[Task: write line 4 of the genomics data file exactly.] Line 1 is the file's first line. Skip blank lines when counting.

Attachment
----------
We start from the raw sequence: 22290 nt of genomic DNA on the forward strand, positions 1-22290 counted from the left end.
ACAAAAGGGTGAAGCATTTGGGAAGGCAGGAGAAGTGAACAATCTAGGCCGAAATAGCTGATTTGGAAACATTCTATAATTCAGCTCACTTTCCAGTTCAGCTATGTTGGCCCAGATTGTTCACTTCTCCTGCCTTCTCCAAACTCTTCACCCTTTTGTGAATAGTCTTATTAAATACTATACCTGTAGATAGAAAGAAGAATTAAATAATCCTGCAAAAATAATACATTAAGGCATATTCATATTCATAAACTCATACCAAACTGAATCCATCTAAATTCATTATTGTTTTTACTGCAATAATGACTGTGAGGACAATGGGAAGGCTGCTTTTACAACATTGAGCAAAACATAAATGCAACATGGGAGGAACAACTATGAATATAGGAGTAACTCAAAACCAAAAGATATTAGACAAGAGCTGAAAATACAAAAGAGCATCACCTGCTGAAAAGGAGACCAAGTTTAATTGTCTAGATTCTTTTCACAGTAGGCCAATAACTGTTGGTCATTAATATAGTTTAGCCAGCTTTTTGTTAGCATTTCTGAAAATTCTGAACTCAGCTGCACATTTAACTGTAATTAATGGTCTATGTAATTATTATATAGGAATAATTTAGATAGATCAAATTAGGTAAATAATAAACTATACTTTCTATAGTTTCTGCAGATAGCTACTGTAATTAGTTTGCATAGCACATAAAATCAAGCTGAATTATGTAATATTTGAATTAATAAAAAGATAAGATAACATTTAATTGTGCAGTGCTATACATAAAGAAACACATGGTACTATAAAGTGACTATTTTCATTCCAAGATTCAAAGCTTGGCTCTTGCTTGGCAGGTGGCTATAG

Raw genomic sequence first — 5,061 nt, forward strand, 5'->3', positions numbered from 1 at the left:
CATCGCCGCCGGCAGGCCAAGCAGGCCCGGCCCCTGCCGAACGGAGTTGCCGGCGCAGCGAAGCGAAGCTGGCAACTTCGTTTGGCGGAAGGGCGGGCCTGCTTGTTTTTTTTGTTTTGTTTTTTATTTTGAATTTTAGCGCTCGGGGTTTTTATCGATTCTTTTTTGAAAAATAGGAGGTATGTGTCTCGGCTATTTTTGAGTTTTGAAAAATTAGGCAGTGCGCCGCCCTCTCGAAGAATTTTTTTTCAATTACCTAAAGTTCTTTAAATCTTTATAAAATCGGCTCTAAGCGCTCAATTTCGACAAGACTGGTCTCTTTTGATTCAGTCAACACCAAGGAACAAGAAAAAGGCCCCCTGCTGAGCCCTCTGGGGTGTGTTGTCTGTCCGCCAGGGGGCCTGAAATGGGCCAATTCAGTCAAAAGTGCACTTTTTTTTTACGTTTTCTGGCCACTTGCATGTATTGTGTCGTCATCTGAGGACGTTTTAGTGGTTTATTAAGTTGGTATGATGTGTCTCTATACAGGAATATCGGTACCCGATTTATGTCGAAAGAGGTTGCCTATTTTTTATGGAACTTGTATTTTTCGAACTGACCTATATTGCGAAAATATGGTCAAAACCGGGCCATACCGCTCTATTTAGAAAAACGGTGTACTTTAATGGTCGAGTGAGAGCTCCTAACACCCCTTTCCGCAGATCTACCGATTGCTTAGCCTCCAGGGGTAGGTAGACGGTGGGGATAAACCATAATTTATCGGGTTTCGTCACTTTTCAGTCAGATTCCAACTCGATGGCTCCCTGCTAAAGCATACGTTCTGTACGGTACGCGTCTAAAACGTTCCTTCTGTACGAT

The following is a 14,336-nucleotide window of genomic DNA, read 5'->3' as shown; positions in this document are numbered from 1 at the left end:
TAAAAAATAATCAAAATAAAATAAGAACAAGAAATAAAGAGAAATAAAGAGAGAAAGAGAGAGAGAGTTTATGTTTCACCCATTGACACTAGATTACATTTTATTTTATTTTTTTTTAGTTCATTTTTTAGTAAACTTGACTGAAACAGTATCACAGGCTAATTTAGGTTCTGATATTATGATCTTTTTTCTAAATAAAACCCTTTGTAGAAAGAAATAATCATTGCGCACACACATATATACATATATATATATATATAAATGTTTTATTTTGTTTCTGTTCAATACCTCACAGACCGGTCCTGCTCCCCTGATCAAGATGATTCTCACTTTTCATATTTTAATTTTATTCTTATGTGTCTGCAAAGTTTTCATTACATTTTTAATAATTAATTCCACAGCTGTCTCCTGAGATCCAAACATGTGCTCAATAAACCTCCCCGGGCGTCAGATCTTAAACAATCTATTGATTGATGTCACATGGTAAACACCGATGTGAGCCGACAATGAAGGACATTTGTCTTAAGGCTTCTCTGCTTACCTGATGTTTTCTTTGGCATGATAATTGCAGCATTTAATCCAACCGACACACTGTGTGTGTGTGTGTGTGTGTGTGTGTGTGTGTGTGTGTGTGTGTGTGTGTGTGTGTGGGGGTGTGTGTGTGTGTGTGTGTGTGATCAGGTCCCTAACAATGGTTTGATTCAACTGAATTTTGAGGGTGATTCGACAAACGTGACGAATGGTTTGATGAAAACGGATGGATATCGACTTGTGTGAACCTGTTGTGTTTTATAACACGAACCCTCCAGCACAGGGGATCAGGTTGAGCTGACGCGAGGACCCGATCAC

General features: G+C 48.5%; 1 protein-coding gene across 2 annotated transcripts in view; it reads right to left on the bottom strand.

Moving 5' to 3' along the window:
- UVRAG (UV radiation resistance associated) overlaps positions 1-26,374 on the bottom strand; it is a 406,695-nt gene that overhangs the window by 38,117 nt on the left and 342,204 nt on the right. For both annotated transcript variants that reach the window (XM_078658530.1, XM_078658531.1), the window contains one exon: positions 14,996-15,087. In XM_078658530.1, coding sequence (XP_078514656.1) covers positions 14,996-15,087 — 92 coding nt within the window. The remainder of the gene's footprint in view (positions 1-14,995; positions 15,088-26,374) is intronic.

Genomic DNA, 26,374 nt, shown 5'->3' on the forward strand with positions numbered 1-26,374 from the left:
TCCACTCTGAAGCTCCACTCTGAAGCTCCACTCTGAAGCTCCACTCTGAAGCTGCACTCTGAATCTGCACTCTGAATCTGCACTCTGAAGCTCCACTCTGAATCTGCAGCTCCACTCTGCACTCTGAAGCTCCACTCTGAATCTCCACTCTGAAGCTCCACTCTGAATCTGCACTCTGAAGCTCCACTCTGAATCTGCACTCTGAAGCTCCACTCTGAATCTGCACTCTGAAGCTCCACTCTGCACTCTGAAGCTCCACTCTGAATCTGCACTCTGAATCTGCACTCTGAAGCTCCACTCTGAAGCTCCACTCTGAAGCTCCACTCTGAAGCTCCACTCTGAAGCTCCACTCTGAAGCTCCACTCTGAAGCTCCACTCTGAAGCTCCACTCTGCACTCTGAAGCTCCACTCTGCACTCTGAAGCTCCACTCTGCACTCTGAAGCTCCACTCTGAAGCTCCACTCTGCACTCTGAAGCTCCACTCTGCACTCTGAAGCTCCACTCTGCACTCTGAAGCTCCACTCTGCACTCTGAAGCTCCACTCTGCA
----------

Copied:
CATCGCCGCCGGCAGGCCAAGCAGGCCCGGCCCCTGCCGAACGGAGTTGCCGGCGCAGCGAAGCGAAGCTGGCAACTTCGTTTGGCGGAAGGGCGGGCCTGCTTGTTTTTTTTGTTTTGTTTTTTATTTTGAATTTTAGCGCTCGGGGTTTTTATCGATTCTTTTTTGAAAAATAGGAGGTATGTGTCTCGGCTATTTTTGAGTTTTGAAAAATTAGGCAGTGCGCCGCCCTCTCGAAGAATTTTTTTTCAATTACCTAAAGTTCTTTAAATCTTTATAAAATCGGCTCTAAGCGCTCAATTTCGACAAGACTGGTCTCTTTTGATTCAGTCAACACCAAGGAACAAGAAAAAGGCCCCCTGCTGAGCCCTCTGGGGTGTGTTGTCTGTCCGCCAGGGGGCCTGAAATGGGCCAATTCAGTCAAAAGTGCACTTTTTTTTTACGTTTTCTGGCCACTTGCATGTATTGTGTCGTCATCTGAGGACGTTTTAGTGGTTTATTAAGTTGGTATGATGTGTCTCTATACAGGAATATCGGTACCCGATTTATGTCGAAAGAGGTTGCCTATTTTTTATGGAACTTGTATTTTTCGAACTGACCTATATTGCGAAAATATGGTCAAAACCGGGCCATACCGCTCTATTTAGAAAAACGGTGTACTTTAATGGTCGAGTGAGAGCTCCTAACACCCCTTTCCGCAGATCTACCGATTGCTTAGCCTCCAGGGGTAGGTAGACGGTGGGGATAAACCATAATTTATCGGGTTTCGTCACTTTTCAGTCAGATTCCAACTCGATGGCTCCCTGCTAAAGCATACGTTCTGTACGGTACGCGTCTAAAACGTTCCTTCTGTACGAT